BOSTON. It’s Tuesday night in the cafeteria of Massachusetts General Hospital, but the lights have been dimmed so that the diners on the night shift don’t even see the customary reflection off the Jello cube and whipped cream desserts.
“It’s cool,” says Jennifer Aronian, a paramedic who administers blood tests. “It’s like a real comedy club.”
What Jennifer and her co-workers have come to see is two interns from Harvard Medical School who will test their skills as part of Improv Surgery!, a free-wheeling program that subjects young doctors-to-be to challenges presented by the dangerous streets of Boston as patients are wheeled into the hospital’s emergency room.
Jason Kravetz, a 24-year-old from nearby Brookline, Mass. who’s wanted to be a doctor for as long as he can remember, goes first, breaking the ice with a series of doctor jokes that elicit more groans than laughs.
“A dumb blonde breaks her arm and goes to the doctor’s office to get it fixed,” he says in the set-up. “He puts a cast on her arm and the blonde says ‘Thanks, Doc. Just one question–will I be able to play the violin after you take the cast off?’”
“‘Sure,’ says the doctor–’shouldn’t be a problem at all.’”
“‘That’s funny,’ she says. ‘I never could before.’”
The help behind the counter cracks up but the nurses themselves are more reserved, since their number includes several blondes. “Did he say what I thought he just said?” asks Meghan Connor, who is blond, albeit artificially so.
“I don’t know,” says her friend Terri Lynn Scorzello. “What did you thought he said?”
Meghan doesn’t bother to answer, and begins to bang her metal hot food cover with a knife, “gonging” Kravetz to an improv operation.
From the wings, two ER orderlies wheel a gurney on stage forcing Kravetz to make a series of rapid-fire diagnoses based on a male victim’s blood pressure, pulse and temperature. “I’m gonna go with appendicitis,” he says as he makes a small incision in the patient’s abdomen, reaches in and feels around. His face takes on a look of chagrin once he realizes that the vestigial organ is not inflamed, and that he has misdiagnosed the cause of the man’s agony.
“I’m sorry,” booms the voice of Dr. Lionel Scala, the master of ceremonies, as he jumps on stage and grabs the microphone. “As a consolation prize we’re going to give Jason the home version of Improv Surgery! and a year’s supply of latex surgical gloves–thanks for being on the show!”
Kravetz walks off to temperate applause that conveys more encouragement than enthusiasm, taking his consolation prizes with him. “Our next contestant comes all the way from Roanoke, Virginia. She was a micro-biology major at the University of Richmond, with an overall score on the MCATs that placed her in the 99th percentile nationwide. Let’s give a big Improv Surgery! welcome to–Jennnny–Gilchrist!”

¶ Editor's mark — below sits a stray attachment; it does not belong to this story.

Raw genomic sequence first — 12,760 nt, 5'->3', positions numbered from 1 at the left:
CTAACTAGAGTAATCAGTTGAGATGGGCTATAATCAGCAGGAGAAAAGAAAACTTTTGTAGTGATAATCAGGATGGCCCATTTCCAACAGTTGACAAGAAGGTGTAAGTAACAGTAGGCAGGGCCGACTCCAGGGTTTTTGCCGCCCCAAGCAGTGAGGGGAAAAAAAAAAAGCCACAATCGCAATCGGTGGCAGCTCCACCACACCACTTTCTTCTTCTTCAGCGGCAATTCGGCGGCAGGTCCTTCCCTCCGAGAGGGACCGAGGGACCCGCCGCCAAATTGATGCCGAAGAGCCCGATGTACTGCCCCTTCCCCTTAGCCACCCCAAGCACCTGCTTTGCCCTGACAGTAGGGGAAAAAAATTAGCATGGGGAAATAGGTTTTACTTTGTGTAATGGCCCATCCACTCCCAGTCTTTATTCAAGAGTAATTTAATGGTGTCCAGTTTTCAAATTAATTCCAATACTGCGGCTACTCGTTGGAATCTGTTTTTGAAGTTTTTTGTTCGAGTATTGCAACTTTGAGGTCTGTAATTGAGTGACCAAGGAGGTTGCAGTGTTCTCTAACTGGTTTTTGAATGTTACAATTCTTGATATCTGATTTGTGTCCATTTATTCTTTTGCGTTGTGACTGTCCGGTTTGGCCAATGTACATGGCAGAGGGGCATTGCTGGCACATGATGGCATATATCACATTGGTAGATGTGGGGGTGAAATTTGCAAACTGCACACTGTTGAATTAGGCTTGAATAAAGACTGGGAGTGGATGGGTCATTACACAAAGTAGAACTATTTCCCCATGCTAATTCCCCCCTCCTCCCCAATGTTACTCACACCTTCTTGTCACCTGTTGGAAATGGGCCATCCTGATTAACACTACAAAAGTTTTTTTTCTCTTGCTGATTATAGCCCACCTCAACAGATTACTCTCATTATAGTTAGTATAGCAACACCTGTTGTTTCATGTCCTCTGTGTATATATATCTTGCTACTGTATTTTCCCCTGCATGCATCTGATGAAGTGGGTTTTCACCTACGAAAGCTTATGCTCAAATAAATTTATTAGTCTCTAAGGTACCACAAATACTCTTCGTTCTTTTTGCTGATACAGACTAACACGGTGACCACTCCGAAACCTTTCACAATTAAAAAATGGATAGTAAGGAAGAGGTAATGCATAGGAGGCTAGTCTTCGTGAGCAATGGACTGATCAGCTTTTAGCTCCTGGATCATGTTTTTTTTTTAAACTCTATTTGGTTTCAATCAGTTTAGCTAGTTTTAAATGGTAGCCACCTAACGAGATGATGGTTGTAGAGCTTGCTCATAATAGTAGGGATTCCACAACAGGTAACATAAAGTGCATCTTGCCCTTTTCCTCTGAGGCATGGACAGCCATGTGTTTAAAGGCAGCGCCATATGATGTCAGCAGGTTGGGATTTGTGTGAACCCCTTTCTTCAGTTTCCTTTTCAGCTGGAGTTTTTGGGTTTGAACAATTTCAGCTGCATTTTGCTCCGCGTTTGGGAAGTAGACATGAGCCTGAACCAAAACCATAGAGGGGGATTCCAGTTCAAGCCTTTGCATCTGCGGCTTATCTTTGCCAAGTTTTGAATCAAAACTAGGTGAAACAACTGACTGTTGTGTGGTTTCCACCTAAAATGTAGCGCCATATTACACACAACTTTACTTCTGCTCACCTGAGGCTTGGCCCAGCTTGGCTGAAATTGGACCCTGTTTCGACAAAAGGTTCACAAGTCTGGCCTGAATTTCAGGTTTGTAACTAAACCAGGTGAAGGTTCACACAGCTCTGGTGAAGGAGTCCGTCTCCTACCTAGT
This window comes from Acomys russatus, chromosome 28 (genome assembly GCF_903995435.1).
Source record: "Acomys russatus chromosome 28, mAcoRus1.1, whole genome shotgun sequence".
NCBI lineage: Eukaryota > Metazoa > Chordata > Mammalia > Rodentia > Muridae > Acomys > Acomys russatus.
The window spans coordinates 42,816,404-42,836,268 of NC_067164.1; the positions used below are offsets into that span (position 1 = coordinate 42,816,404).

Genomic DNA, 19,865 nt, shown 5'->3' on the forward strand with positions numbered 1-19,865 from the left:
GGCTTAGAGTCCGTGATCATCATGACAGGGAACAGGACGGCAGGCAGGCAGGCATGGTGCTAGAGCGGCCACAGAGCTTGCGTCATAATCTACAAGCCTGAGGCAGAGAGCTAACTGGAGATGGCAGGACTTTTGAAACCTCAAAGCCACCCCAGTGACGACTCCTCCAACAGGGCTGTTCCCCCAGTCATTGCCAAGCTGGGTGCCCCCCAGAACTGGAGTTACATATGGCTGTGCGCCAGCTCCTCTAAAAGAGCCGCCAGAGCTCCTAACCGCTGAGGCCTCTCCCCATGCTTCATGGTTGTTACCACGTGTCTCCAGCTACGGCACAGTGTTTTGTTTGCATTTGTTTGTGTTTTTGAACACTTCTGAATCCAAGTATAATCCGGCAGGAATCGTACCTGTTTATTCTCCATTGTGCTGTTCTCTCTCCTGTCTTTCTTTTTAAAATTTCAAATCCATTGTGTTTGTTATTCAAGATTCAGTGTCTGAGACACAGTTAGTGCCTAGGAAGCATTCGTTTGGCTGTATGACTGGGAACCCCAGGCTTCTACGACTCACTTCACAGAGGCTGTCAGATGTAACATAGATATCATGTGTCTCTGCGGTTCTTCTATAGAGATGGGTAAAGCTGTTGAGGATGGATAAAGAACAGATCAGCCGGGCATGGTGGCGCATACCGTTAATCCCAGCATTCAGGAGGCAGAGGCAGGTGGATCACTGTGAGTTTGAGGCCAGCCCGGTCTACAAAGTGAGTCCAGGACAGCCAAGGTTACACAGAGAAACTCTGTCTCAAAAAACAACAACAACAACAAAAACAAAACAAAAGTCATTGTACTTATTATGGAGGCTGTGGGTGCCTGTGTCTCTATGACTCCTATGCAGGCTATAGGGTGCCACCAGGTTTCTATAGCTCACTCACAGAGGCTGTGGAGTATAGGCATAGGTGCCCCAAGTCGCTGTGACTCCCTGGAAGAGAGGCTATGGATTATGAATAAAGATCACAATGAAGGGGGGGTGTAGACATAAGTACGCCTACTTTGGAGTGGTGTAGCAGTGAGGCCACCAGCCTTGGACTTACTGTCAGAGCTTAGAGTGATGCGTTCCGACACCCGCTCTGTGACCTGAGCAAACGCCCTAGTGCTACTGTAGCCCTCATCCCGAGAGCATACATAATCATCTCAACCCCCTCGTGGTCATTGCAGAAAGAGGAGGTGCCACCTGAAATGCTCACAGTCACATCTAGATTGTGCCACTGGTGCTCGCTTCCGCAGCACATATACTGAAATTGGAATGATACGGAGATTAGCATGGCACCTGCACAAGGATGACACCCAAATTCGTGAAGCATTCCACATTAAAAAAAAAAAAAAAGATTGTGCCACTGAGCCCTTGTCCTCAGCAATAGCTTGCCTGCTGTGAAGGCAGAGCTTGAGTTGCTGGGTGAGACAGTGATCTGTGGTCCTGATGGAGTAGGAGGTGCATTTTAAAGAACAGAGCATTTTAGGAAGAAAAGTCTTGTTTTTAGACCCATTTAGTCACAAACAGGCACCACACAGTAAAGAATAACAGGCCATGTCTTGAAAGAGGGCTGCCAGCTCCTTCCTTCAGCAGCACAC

Gilchrist bounces on stage and launches into a high-energy routine that riffs on familiar topics such as Boston accents and drivers, then probes deeper into a Gothic take on her Southern childhood.
“You know, down South I had to fight a lot of stereotypes to go to med school,” she says. “Every time we’d play doctor, they made me be the nurse. I had to practice on my feeble-minded cousin Blakemore, who we kept up in the attic. It was a Boo Radley kind of thing,” she explains, alluding to the mentally retarded character in “To Kill a Mockingbird.”
A hypersensitive research fellow in the audience takes exception to the innocent reference, and Jenny is gonged, bringing forth a groaning victim from offstage and a thirty-second “Lightning Round” diagnosis.
Jenny rolls the man’s eyelids back and asks “Are you on any kind of medication?”
“Just some Alleve for a stiff neck,” he says.
“How did that happen? she asks.
“I don’t know, it could have been that Strongman competition last weekend where I pulled the Hummer with just a rope in my mouth.”
In a flash, she pulls back his hospital “johnny” to reveal a protrusion of tissue. “Inguinal hernia!” she shouts, beating the clock with ten seconds to spare.
“We have a winner, ladies and gentlemen!” the MC says as he bounds back on stage to congratulate her. “C’mon everybody, give it up for Jenny!” he shouts in an effort to generate some enthusiasm from the audience, which has grown strangely quiet except for the sound of retching coming from the tables down front.
“Uh, doc,” Jenny says as her eyes scan the crowd. “I think they already are.”